• Pinker - society is less violent - maybe has to do with expanding empathy

  • Is empathy a fixed quality? interventions

    • it can be changed - with perspective taking interventions

    • dissolve boundaries between people and groups.

    • compassion mediation helps

    • online interventions would be good

  • 16:37 Chapter 4. What do you see in store for the future of emotion?

    • filed going in 2 directions

      • 1. Fine grain assessment of empathy - math models

      • 2. complex and naturalistic tests - how it unfolds in real life situation

  • 18:03 Chapter 5. What is your advice to viewers?

    • what are the next steps - the undiscovered teritory.

 

 

How to Avoid Empathy Burnout – Issue 35: Boundaries
by Jamil Zaki
"At least in this case, sustainable and deep empathic concern for others began with that ancient mandate: Love thyself. And self-love is often the most difficult kind. But helpers, and the rest of us, have a flexible emotional life and the power to shape our feelings to better suit our needs. This opportunity is especially important for people who work in empathy’s trenches. To the extent that they can even out their emotional spotlight, they can benefit immensely. So can the lucky targets of their kindness."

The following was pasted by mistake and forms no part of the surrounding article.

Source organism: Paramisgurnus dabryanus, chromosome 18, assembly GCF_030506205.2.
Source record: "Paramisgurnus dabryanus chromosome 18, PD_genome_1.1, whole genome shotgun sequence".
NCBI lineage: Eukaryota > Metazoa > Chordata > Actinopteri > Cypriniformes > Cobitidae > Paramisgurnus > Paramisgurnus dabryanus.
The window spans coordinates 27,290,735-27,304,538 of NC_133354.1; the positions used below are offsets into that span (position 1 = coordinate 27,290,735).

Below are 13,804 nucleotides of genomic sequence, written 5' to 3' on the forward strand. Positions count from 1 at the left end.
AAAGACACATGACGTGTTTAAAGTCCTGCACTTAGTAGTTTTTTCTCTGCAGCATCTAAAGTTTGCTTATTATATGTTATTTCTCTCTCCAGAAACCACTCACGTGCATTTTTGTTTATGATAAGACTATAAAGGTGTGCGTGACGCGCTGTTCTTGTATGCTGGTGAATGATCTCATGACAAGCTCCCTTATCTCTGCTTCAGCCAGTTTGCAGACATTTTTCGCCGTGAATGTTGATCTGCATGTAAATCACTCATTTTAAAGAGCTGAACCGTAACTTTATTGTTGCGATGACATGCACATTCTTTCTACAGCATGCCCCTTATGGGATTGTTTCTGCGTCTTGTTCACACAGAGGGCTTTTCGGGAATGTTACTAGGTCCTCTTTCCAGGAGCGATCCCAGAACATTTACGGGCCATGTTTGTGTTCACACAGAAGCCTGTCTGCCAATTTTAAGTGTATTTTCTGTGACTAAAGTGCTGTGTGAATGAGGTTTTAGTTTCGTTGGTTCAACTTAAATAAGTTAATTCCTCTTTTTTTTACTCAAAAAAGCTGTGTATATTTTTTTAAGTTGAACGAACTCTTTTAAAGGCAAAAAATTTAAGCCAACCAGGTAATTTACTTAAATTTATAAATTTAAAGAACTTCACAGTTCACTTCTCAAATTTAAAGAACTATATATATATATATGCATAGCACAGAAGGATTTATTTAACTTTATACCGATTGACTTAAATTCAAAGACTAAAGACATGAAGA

Choosing Empathy: A Conversation With Jamil Zaki [10.20.15]

"If you believe that you can harness empathy and make choices about when to experience it versus when not to, it adds a layer of responsibility to how you engage with other people. If you feel like you're powerless to control your empathy, you might be satisfied with whatever biases and limits you have on it. You might be okay with not caring about someone just because they're different from you. I want people to not feel safe empathizing in the way that they always have. I want them to understand that they're doing something deliberate when they connect with someone, and I want them to own that responsibility.